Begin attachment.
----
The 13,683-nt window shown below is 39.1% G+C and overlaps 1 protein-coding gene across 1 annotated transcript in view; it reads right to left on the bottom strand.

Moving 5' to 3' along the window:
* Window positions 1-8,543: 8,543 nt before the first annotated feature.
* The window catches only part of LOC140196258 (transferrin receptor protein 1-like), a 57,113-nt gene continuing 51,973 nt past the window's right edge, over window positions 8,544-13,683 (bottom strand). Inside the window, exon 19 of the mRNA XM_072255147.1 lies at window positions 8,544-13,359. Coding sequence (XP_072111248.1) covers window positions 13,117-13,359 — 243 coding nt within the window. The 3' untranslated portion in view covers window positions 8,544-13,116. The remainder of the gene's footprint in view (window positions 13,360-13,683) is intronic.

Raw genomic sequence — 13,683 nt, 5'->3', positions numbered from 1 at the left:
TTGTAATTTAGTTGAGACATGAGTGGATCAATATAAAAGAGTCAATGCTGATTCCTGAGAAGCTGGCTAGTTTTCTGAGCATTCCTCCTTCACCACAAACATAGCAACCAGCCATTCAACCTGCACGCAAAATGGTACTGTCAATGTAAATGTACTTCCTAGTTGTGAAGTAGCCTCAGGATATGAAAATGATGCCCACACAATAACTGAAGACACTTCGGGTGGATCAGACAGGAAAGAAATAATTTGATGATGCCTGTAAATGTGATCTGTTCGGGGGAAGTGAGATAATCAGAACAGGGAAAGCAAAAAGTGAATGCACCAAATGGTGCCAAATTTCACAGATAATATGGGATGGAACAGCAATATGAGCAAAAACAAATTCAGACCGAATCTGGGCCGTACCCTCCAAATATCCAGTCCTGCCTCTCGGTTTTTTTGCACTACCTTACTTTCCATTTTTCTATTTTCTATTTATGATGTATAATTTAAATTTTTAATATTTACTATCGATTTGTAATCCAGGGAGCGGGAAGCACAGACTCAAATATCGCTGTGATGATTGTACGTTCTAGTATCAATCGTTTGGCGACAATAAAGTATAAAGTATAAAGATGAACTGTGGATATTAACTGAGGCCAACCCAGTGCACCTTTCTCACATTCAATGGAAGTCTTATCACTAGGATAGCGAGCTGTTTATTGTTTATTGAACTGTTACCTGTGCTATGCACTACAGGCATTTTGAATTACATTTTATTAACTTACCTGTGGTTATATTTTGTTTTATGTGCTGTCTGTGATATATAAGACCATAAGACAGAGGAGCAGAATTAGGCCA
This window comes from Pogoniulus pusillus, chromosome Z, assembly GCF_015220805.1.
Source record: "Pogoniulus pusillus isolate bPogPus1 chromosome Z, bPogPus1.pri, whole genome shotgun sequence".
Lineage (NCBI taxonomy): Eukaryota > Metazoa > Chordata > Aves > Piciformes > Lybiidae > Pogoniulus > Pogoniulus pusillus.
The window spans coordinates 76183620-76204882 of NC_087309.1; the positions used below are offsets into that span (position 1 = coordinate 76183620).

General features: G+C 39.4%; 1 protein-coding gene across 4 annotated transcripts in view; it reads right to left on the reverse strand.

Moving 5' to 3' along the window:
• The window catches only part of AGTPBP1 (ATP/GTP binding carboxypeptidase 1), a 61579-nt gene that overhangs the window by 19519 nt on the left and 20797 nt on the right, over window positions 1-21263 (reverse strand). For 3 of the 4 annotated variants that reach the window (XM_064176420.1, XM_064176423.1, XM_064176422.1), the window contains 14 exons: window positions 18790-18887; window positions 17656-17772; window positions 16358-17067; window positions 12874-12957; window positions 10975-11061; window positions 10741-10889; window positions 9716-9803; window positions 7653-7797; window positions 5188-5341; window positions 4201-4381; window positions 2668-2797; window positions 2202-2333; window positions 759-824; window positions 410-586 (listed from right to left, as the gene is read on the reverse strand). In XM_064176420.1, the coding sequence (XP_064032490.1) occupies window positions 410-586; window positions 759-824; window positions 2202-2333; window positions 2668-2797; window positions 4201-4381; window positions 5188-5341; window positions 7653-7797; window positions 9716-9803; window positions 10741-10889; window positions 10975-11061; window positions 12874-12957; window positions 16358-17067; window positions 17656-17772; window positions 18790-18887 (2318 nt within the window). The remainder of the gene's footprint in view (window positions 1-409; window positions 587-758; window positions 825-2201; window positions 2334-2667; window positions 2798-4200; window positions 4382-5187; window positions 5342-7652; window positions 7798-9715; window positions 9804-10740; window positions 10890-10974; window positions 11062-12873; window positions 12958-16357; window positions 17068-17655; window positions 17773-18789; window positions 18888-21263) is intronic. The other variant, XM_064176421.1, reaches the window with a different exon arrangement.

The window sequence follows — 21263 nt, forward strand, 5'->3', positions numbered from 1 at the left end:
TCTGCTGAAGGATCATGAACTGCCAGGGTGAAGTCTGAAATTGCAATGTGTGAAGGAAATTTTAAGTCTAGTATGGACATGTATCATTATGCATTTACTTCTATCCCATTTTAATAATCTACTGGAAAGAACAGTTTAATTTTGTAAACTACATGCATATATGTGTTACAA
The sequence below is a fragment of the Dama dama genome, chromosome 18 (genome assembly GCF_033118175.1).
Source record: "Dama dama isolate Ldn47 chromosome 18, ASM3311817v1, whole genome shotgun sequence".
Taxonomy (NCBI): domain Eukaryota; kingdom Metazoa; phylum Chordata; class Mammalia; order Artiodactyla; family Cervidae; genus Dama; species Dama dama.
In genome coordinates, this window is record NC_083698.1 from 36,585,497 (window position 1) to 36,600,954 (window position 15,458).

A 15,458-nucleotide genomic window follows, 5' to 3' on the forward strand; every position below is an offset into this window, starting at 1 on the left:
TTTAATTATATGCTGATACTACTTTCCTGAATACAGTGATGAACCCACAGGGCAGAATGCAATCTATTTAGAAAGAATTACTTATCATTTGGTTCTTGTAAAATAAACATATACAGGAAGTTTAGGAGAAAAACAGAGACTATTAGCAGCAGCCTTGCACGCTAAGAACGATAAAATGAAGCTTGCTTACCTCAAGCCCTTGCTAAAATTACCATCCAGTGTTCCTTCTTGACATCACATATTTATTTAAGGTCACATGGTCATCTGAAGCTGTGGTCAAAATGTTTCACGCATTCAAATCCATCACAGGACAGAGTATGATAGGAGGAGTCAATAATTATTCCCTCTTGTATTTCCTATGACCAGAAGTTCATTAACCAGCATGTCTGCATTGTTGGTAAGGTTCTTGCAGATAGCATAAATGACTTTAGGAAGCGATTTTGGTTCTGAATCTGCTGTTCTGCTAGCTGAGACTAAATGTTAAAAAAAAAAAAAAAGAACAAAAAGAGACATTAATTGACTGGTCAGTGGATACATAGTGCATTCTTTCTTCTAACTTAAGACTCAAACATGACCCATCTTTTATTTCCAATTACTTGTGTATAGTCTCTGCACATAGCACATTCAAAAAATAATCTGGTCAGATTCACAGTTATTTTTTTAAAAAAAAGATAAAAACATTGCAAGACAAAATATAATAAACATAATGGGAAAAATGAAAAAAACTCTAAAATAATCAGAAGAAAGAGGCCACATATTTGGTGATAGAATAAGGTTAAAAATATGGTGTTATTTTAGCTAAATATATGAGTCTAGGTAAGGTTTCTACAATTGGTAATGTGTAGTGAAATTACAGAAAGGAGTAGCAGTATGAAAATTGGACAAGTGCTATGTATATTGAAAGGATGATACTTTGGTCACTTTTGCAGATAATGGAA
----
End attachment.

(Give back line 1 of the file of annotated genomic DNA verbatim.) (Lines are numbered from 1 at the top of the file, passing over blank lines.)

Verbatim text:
The 13,683-nt window shown below is 39.1% G+C and overlaps 1 protein-coding gene across 1 annotated transcript in view; it reads right to left on the bottom strand.